Ford Motor Co. will temporarily halt production of its top-selling F-150 pickup at its Claycomo plant next week as it deals with slower consumer demand.
The announcement was one of several moves being made by Ford to match production of several of its products with demand that has weakened in the second half of the year compared with a year ago.
This week, Ford is is shutting down its Louisville, Ky., factory building the Escape and Lincoln MKC sport utility vehicles, as well as two plants in Mexico that make the Fusion sedan and Fiesta subcompact, the company announced in the statement. Production of the Super Duty truck at the Kentucky Truck Plant, also in Louisville, will not be interrupted.
Next week, Ford will close the F-150 line at Claycomo for seven days. And starting Oct. 31, the Louisville plant will be idled for another week, Ford said.
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“This is a temporary layoff for an adjustment,” UAW Local 249 president Eric Hall said of the Claycomo F-150 halt. “All of our full time members have a return date.”
The F-150 is one of two products built at Claycomo; the plant also builds the Transit cargo van, which has enjoyed strong sales so far this year. Ford employs about 7,500 hourly workers at Claycomo, with three F-150 shifts and two Transit shifts. About 3,100 work on the Transit shifts.
Transit production had been halted during the last week of September. Though Transit sales have been strong this year, they advanced at a slower pace in September.
“It’s the same reason” for Transit and F-150 production halts, Kelli Felker, manufacturing and labor communications manager, said in an email Tuesday. “We continue matching production with demand to ensure we are at our targeted inventories by year end.”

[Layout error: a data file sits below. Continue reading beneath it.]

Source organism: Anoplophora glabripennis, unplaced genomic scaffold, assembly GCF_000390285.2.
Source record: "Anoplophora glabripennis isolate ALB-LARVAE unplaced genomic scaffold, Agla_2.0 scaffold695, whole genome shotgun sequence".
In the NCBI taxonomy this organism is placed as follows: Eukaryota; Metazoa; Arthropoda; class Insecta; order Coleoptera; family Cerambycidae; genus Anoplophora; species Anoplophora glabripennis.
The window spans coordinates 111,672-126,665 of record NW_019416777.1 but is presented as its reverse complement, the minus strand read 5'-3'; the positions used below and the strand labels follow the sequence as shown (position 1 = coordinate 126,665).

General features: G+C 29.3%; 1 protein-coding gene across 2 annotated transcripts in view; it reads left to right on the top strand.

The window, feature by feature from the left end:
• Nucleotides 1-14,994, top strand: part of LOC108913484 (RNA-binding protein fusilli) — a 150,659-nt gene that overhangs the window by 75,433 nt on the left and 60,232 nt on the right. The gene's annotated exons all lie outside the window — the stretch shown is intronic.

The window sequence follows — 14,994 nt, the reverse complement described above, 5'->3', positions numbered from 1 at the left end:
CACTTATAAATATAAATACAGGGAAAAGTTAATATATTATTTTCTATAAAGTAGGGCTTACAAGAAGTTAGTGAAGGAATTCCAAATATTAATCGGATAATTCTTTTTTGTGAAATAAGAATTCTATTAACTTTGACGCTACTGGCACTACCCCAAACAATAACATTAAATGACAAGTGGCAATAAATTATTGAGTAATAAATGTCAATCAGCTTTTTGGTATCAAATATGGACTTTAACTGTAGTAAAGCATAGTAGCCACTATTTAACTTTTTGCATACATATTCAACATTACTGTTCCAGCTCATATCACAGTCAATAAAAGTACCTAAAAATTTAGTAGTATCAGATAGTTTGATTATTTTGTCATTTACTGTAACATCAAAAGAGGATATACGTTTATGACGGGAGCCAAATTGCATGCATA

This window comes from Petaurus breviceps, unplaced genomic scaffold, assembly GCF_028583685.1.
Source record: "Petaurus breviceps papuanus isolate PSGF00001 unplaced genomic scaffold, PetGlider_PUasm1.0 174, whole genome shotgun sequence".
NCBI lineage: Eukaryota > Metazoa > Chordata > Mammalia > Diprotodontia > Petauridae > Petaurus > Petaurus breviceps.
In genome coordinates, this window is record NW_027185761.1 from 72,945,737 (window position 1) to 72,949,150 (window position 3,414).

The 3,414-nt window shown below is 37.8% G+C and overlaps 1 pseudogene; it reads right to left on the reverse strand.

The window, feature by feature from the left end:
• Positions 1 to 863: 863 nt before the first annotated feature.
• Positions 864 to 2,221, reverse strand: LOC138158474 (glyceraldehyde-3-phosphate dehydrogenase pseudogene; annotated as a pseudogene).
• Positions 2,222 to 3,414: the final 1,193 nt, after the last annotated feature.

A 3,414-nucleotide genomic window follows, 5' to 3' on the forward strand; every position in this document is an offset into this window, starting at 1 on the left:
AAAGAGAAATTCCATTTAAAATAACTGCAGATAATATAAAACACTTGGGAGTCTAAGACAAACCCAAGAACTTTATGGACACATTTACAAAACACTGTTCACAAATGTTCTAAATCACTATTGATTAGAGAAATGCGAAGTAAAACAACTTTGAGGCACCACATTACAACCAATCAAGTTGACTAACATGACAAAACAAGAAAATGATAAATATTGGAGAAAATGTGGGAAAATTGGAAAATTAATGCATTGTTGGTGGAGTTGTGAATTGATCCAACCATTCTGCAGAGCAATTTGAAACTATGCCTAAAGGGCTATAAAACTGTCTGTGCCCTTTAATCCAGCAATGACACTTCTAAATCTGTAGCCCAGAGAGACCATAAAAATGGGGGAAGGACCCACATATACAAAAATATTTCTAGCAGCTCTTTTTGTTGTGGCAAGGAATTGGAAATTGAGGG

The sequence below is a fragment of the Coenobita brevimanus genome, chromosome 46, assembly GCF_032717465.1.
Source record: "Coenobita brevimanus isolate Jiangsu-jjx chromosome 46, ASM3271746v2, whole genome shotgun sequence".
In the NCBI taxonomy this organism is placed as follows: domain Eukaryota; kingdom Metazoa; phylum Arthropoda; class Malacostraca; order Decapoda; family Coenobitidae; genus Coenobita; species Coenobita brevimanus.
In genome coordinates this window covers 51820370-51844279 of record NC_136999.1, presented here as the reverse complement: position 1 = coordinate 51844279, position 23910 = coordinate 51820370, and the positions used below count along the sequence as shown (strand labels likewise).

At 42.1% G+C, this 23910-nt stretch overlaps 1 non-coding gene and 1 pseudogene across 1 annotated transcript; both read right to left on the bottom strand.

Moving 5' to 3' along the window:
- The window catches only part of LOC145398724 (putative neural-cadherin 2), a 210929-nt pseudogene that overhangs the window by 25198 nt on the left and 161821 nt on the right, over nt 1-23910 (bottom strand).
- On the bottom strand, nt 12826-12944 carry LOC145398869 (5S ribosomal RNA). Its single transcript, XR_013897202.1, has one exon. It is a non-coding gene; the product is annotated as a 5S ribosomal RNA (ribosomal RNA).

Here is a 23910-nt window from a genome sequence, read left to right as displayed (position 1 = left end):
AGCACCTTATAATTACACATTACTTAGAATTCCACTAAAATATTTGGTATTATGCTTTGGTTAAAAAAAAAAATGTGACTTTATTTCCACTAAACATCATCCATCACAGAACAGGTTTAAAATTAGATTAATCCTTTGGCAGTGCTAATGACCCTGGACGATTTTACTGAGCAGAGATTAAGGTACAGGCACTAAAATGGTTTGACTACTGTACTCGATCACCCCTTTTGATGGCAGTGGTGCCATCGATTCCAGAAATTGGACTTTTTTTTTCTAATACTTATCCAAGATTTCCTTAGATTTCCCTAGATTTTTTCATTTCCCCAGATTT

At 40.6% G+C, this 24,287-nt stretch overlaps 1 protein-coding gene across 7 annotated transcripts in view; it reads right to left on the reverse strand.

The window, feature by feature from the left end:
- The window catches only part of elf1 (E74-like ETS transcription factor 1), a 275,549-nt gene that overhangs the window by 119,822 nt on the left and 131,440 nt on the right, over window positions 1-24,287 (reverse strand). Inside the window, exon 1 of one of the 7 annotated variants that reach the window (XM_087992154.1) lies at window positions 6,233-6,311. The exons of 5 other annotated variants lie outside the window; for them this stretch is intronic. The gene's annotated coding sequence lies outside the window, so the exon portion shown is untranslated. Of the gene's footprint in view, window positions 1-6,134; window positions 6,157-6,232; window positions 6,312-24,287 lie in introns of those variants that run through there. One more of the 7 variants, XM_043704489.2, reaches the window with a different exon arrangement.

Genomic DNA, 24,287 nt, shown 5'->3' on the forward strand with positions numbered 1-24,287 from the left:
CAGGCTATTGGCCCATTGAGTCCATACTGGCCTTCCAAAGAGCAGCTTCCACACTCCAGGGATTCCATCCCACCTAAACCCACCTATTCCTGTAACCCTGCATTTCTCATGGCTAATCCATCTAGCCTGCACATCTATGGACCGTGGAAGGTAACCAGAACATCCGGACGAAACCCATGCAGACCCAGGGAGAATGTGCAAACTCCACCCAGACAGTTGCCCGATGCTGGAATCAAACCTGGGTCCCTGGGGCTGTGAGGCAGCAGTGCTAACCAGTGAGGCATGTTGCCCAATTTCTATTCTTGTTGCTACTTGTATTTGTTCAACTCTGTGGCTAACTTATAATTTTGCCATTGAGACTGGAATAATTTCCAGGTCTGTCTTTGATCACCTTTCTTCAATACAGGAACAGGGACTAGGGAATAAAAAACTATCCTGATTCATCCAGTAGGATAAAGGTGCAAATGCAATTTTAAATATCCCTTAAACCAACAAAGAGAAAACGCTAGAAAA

Ford had said earlier this year that it anticipated a slower second half in the truck industry.
“We also said to expect to see some production adjustments in the second half — and this is one of them,” Felker said.
The plant closings follow last week's idling of Ford's Mustang factory in Michigan after sales of the sports car plunged 32 percent in September. U.S. auto sales are slowing as many analysts predict the industry won't match last year's record of 17.5 million cars and light trucks.
The temporary shutdowns do not change Ford's guidance to investors that it expects pretax profits of about $10.2 billion this year, Bob Shanks, chief financial officer, told Bloomberg News.
“What we're doing here with these plants and these product lines is adjusting to demand,” Shanks said. “We're just at the more mature part of the cycle and while we still see strong demand, we do think we'll start to see some softening.”
F-series sales fell 2.6 percent last month, though remain up 5.5 percent this year, as a pickup price war heated up. Escape sales dropped 12 percent in September as Ford faced competitive pressure from the Toyota RAV4 and Honda CR-V. Fusion sales plunged 18 percent and Fiesta was off 40 percent as car sales continue to languish with low fuel prices pushing buyers into trucks and SUVs.
Ford is trying to match production with demand. Inventories have been swelling on the models the automaker is idling. The company had 93 days supply of F-series pickups, which includes the F-150, at the end of September, up from 83 days a year earlier, according to researcher Autodata Corp.
Bloomberg News contributed to this story.